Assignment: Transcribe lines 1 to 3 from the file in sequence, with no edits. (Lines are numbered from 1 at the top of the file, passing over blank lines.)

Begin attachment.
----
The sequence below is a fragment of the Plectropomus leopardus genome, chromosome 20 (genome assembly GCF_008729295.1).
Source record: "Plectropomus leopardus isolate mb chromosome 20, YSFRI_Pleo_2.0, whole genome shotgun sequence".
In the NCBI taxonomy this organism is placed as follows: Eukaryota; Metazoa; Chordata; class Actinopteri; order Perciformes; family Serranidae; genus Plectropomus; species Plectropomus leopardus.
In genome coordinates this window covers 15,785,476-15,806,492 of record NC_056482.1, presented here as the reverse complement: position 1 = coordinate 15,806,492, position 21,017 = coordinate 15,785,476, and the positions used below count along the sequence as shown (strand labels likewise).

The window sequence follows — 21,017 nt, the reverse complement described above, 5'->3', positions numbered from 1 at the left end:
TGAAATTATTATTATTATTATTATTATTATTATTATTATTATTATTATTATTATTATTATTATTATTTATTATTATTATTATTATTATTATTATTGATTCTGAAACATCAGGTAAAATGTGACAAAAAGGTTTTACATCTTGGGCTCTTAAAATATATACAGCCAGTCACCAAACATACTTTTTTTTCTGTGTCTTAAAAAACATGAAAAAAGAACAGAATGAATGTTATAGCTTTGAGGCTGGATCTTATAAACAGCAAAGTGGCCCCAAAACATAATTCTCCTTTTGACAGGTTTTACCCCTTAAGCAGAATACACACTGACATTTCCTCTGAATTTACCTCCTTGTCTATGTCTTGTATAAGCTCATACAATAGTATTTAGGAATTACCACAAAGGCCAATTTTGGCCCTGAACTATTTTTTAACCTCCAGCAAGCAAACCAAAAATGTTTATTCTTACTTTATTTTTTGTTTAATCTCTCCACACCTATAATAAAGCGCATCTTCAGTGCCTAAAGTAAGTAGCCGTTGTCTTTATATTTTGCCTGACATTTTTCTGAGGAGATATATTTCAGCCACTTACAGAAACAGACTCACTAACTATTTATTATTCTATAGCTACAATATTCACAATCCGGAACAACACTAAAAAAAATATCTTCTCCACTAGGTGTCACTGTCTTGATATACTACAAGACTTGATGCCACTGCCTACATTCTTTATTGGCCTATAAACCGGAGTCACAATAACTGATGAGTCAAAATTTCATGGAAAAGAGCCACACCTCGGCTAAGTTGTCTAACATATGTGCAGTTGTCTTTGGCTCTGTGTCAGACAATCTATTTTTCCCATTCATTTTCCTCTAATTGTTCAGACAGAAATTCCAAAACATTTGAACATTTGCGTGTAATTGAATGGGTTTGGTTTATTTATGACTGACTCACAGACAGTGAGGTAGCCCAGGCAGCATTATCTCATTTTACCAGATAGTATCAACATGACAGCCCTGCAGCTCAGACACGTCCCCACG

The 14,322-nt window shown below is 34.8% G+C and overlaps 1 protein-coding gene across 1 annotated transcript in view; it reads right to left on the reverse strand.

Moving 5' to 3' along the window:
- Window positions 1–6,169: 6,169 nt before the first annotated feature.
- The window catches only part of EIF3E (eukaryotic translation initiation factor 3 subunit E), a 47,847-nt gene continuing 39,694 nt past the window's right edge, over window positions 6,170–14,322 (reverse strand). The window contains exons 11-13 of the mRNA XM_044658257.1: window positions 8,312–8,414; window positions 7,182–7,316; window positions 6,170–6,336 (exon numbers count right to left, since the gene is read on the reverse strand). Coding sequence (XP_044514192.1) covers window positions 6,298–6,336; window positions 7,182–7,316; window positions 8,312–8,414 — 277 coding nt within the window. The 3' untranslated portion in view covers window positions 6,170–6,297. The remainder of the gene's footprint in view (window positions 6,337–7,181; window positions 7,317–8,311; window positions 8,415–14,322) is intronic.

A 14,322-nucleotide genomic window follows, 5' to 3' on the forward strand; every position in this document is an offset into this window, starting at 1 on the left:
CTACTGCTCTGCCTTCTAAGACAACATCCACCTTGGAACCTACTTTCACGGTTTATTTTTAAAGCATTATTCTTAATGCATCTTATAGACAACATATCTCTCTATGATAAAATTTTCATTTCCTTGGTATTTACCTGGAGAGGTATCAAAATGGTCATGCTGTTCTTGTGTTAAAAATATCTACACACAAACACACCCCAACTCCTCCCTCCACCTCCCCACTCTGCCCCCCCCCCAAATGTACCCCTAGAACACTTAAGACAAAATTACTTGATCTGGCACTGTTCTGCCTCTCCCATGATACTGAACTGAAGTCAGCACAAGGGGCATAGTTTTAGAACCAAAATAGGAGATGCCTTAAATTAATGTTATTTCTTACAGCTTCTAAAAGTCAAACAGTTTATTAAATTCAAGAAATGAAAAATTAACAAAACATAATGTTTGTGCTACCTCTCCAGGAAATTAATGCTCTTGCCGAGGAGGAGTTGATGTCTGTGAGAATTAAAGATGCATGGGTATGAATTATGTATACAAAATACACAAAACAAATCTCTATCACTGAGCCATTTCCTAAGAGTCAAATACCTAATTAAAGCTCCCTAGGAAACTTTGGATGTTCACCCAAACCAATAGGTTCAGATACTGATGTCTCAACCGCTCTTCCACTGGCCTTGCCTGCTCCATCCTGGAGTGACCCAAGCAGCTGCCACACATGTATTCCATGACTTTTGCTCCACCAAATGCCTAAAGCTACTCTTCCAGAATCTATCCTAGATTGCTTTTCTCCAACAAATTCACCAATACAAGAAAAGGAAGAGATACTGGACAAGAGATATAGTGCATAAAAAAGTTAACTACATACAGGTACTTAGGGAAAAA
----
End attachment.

The sequence below is a fragment of the Plectropomus leopardus genome, chromosome 20 (genome assembly GCF_008729295.1).
Source record: "Plectropomus leopardus isolate mb chromosome 20, YSFRI_Pleo_2.0, whole genome shotgun sequence".
In the NCBI taxonomy this organism is placed as follows: Eukaryota; Metazoa; Chordata; class Actinopteri; order Perciformes; family Serranidae; genus Plectropomus; species Plectropomus leopardus.